November 3, 2011

Reviews in Retrograde: Arlington Road

Critical Outcast isn't my first attempt at a website, I had a few stutter steps in the late 1990's and early 2000's. These attempts generated a whole bunch of poorly written, often very short and spoilerific reviews. I recently stumbled upon them in my archives and thought you may be interested in seeing some of these early attempts at writing. They are as they were then, I make no apologies for how bad or how short they are. Feel free to have at them with reckless abandon! I present to you: Reviews in Retrograde.

Michael Faraday is a recently widowed college history professor living alone with his ten-year-old son Grant in the suburbs of Washington, DC. The death of Michael's wife Leah, an FBI agent killed in the line of duty, continues to haunt both father and son. Michael and Grant are soon befriended by the Langs, a vivacious, All-American family new to the neighborhood. The parents, Oliver and Cheryl Lang, go out of their way to draw Michael into their lives. Soon, Grant and young Brody Lang become inseparable friends. The Faradays' long period of mourning seems finally to be over. As the two families become closer, Michael begins to have misgivings about the gregarious Oliver. After catching Oliver in a few insignificant lies, the more Michael learns about Oliver, the more his uneasiness grows. With Grant spending more and more time at the Langs, Michael decides to check into the background of his neighbors. What he discovers deepens the mystery, arousing suspicions that shake Michael to the core of his existence. The Langs are definitely not who they claim to be; but who are they? Why have they come to Washington, DC?

Amazing movie. The movie was powerful and kept me on the edge of my seat. The concept behind the movie is frightening in and of itself. Domestic terrorism is a hot button topic, what with the recent incidents such as Oklahoma City and the Olympics in Atlanta. The subject is dealt with very well here and it is effective in portraying the reality of the fear.

We follow the story of a widowed professor, his wife was killed in a botched FBI operation. He teaches a class on domestic terrorism, and it is beginning to consume his life. He has new neighbors, and they are perfect, but maybe a little too perfect. We watch Bridges delve into this man's past and he finds something that scares him. The characters are portrayed with a realism that really strikes home, a little bit of it seems contrived, but some points had to be there in order to make this story works on the many levels that it does.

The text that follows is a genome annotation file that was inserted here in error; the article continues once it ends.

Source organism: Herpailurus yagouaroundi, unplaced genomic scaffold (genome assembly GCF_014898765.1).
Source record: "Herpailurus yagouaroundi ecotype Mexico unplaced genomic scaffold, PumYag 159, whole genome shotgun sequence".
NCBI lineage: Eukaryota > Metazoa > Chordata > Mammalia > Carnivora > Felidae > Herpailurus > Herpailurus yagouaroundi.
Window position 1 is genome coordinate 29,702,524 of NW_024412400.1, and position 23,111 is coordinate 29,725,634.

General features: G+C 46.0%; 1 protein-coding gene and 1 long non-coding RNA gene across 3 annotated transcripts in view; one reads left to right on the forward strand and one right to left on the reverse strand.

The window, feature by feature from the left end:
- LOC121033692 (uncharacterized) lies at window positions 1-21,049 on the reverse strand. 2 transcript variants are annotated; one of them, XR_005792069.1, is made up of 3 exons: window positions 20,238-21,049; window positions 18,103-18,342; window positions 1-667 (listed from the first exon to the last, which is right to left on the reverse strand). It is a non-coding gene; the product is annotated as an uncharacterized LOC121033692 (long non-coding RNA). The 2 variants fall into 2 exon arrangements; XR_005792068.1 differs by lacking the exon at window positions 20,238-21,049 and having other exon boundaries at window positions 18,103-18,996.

The acting is superb, Jeff Bridges brings a real down to earth feel. A nice guy just getting over the death of his wife and raising a young son. We watch as falls deeper into the paranoia that is consuming him. Bridges makes you care about the character, that he could be you. Tim Robbins is also superb, bringing that nice guy neighbor image to the surface, but there is a certain menace there as well. He plays the character that seems superficial and you can see that there is a more dangerous layer bubbling underneath. Joan Cusack plays the dutiful wife, always popping up when you least expect her to and scare the daylights out of you.

The whole idea of domestic terrorism is frightening, I mean this is America, right? The last place you would expect terrorist acts to occur. The planning that the characters take to commit and conceal the act is frightening. The film kept me on the edge of my seat leading up to one of the best endings ever from a Hollywood release. Mark Pennington does a fanatstic job at pacing the film, keeping it going and lively to hold your attention. The tension slowly builds and releases only to build up more, very well crafted cinema.

A special mention must be made of Angelo Badalamenti. His score is riveting, playing off each scene and increasing the tension. One of the most effective film scores of recent years.

Overall a tense film with plenty of suspense to go around, combined with a sure to shock ending that will leave you thinking about the possibilities. Strong Recommendation to see.

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